The Mindful Bard – Cat Power, Jukebox

Books, Music, and Film to Wake Up Your Muse and Help You Change the World

CD: Cat Power, Jukebox

Release date: January 22, 2008

Label: Matador Records

I have yet to decide whether alt country represents the swan song of American pop music or signals the dawn of a musical renaissance every bit as significant, varied, and amazing as those of the 20s, 60s, and 80s. Either way the magic is flowing out of the south land, the historical incubation zone of American pop music forms.

Cat Power can’t be called alt country per se but she does draw on country singers, country themes, and that beautifully dismal country noir atmosphere to create a sound that is a highly original contribution to this musical movement.

Cat Power is the alias of Chan (Shawn) Marshall, a southern gal with a deep, smoky voice so tightly crammed with emotion she could be Billie Holiday the first time Billie sang at a nightclub to drum up enough cash to keep her ma alive. Chan’s face has already attracted some big wheels in the fashion industry.

Chan Marshall also writes brilliant material (check out ?Metal Heart?), but not long ago made the bewildering announcement that she was tired of doing her own songs. Jukebox remains in this strange Cat Power tradition; only two songs are written by Chan Marshall.

You listen for different things in a cover version than you listen for in the singer-songwriter’s rendition (when all you really have to decide is whether you like the song). With the vocal stylist you consider interpretation, originality, and song choice, among other things.

This is especially true of indie music; we assume that the indie performer isn’t just another assembly-line puppet dangling from the fingers of business executives who secretly despise youth, music, and creativity and are chomping at their bits to impose a corporate agenda on popular culture. We have a right to expect that the indie performer doing cover tunes will nonetheless cultivate an artistic agenda, not one obsessed with numbers.

That’s precisely what you get with Jukebox. It’s hard to believe such vulnerability and depth can emerge from such a laid-back vocal style, but Chan Marshall makes every syllable count, and every rise and fall in pitch breathes meaning into the simplest lyric. Every song is a revelation, and the whole CD is a crazy ride from despair to triumph.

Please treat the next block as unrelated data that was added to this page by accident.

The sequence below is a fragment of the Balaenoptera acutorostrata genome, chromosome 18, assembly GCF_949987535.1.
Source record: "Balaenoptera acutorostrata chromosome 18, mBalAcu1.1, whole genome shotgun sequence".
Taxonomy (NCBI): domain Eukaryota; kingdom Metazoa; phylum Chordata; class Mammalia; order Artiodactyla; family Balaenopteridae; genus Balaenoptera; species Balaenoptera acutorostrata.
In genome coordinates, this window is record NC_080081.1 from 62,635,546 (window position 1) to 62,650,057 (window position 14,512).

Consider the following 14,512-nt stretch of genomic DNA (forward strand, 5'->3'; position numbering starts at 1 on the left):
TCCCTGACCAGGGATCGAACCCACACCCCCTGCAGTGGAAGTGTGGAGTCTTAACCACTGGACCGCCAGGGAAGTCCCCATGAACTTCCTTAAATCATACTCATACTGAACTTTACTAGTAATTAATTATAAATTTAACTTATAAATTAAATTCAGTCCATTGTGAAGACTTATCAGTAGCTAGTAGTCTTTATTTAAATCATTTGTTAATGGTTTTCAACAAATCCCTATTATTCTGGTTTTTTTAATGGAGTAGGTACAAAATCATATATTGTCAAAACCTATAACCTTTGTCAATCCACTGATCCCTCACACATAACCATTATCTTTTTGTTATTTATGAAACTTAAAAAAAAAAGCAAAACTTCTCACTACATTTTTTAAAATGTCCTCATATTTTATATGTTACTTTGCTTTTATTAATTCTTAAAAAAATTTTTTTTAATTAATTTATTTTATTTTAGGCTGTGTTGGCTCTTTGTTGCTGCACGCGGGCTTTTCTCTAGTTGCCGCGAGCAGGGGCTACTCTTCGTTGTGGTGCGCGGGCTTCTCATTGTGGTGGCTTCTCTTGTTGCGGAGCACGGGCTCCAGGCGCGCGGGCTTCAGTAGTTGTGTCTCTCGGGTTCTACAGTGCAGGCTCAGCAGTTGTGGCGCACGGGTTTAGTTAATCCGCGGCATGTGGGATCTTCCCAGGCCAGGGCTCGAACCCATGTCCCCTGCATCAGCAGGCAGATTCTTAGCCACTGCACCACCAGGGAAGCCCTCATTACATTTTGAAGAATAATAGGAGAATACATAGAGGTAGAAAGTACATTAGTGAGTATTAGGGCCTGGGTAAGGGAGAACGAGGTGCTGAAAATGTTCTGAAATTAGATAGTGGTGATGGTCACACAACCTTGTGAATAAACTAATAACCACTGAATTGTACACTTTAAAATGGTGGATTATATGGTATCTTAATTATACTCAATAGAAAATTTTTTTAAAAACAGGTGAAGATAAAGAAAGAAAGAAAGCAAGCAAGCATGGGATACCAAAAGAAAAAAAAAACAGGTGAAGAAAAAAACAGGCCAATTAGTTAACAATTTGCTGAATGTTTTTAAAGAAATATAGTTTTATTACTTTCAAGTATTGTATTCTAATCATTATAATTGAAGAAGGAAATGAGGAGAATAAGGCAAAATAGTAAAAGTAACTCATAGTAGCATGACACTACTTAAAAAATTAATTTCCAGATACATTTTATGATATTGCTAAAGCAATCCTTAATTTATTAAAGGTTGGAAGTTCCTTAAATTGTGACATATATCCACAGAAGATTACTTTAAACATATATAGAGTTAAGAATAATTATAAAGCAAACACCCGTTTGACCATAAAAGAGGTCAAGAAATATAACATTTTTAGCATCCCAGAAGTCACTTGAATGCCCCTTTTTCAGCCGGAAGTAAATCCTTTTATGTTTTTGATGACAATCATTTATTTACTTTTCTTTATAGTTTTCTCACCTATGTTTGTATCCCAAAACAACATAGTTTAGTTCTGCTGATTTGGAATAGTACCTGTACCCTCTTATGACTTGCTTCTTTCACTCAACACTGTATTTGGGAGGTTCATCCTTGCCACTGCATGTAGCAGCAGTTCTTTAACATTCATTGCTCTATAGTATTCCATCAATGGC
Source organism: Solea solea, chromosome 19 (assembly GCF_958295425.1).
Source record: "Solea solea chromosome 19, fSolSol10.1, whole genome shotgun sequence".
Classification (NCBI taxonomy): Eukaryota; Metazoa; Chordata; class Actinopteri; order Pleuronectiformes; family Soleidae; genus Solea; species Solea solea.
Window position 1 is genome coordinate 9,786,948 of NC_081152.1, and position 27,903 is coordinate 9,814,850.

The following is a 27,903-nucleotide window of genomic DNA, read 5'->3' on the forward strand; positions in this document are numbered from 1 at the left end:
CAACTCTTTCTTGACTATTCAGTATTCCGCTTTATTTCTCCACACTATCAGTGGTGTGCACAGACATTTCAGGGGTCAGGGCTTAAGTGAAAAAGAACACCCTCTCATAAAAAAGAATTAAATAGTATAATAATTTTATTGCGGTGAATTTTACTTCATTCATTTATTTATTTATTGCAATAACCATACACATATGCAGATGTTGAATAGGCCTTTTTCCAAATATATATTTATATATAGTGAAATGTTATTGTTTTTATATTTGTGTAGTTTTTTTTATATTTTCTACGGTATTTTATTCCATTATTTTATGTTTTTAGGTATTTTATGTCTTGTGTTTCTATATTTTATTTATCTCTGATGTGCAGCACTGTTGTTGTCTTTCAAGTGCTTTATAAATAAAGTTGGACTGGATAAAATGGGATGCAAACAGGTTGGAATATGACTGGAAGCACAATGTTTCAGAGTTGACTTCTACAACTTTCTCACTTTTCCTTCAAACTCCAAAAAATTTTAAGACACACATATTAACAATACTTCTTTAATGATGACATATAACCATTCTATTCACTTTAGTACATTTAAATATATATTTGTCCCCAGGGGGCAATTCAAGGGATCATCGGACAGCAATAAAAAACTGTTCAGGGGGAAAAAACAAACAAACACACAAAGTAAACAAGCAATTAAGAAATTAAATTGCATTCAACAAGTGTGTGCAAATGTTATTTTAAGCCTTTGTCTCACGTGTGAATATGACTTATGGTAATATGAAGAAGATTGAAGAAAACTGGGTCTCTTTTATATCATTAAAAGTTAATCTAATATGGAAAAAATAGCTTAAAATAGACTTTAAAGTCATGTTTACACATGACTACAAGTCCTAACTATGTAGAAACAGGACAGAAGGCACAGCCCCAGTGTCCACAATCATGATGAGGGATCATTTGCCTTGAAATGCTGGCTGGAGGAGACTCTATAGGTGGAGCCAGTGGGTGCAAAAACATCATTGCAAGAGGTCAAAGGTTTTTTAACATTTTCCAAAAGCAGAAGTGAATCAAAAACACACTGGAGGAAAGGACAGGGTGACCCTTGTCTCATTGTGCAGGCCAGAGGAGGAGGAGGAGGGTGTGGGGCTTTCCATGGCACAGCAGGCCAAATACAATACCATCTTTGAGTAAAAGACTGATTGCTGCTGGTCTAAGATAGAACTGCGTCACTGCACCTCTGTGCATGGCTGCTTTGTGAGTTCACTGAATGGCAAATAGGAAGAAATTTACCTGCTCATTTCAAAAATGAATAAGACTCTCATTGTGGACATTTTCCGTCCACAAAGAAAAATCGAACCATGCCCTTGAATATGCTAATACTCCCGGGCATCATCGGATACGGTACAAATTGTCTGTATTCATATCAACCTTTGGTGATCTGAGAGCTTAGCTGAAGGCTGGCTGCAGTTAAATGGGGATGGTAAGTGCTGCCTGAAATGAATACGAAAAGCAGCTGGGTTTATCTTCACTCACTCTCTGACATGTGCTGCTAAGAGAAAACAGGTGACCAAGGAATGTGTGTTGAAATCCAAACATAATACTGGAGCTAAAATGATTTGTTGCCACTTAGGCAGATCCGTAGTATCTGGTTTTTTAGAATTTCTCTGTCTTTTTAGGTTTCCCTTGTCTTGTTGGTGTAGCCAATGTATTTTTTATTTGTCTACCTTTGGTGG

Chan got some of her demons out with this CD, or at least sat them down and gave them a good talking to. These songs plead for the poor, gently scold a cheating man, mourn the loss of a love, and hail the impending arrival of a new one. Cat Power takes a song in real deep before bringing out what sounds like a whole new song. For the songs themselves the process is both renewing and redemptive.

There are things about Chan Marshall that stick in the craw: her former alcohol abuse, for example, and her agreeing to represent a line of jewellery for Chanel. Besides, she doesn’t even seem to want to be a success. After watching so many young folks, numbly determined to launch a stellar musical career, falling through the cracks of a heartless industry it is hard to read about the lackadaisical attitudes and psychological breakdowns that couldn’t hold back Cat Power’s rise to indie cult status.

I’ve said before in this column (notably in a review of a Ron Hynes album) that the artist’s personality is highly susceptible to mental illness and substance abuse because the deliberate expansion of the imagination proportionately increases the experience of suffering without increasing the capacity for suffering.

There is no excuse for self-destructive behaviour; there is, however, cause for rejoicing when the prodigal returns. Deep inside a personal hell spawned by a wounding childhood Chan somehow made contact with a coherent self that rendered her one of the most awe-inspiring musical performers today. And it sure looks like She’s taken the alcohol bull by the horns. Even gotten herself into charity work. As for the Chanel gig, you can’t really call that a sellout; It’s probably easy money, which is just what we creative types need to support ourselves while getting the important stuff done.

Jukebox lives up to five of The Mindful Bard’s criteria for music well worth listening to: 1) it is authentic, original, and delightful; 2) it makes me want to be a better artist; 3) it displays an engagement with and compassionate response to suffering; 4) it reveals a connection with the true self; and 5) it provides respite from a sick and cruel world, a respite enabling me to renew myself for a return to mindful endeavour.

The Bard could use some help scouting out new material. If you discover any books, compact disks, or movies which came out in the last twelve months and which you think fit the Bard’s criteria, please drop a line to bard@voicemagazine.org. For a list of criteria, go here. If I agree with your recommendation, I’ll thank you online.

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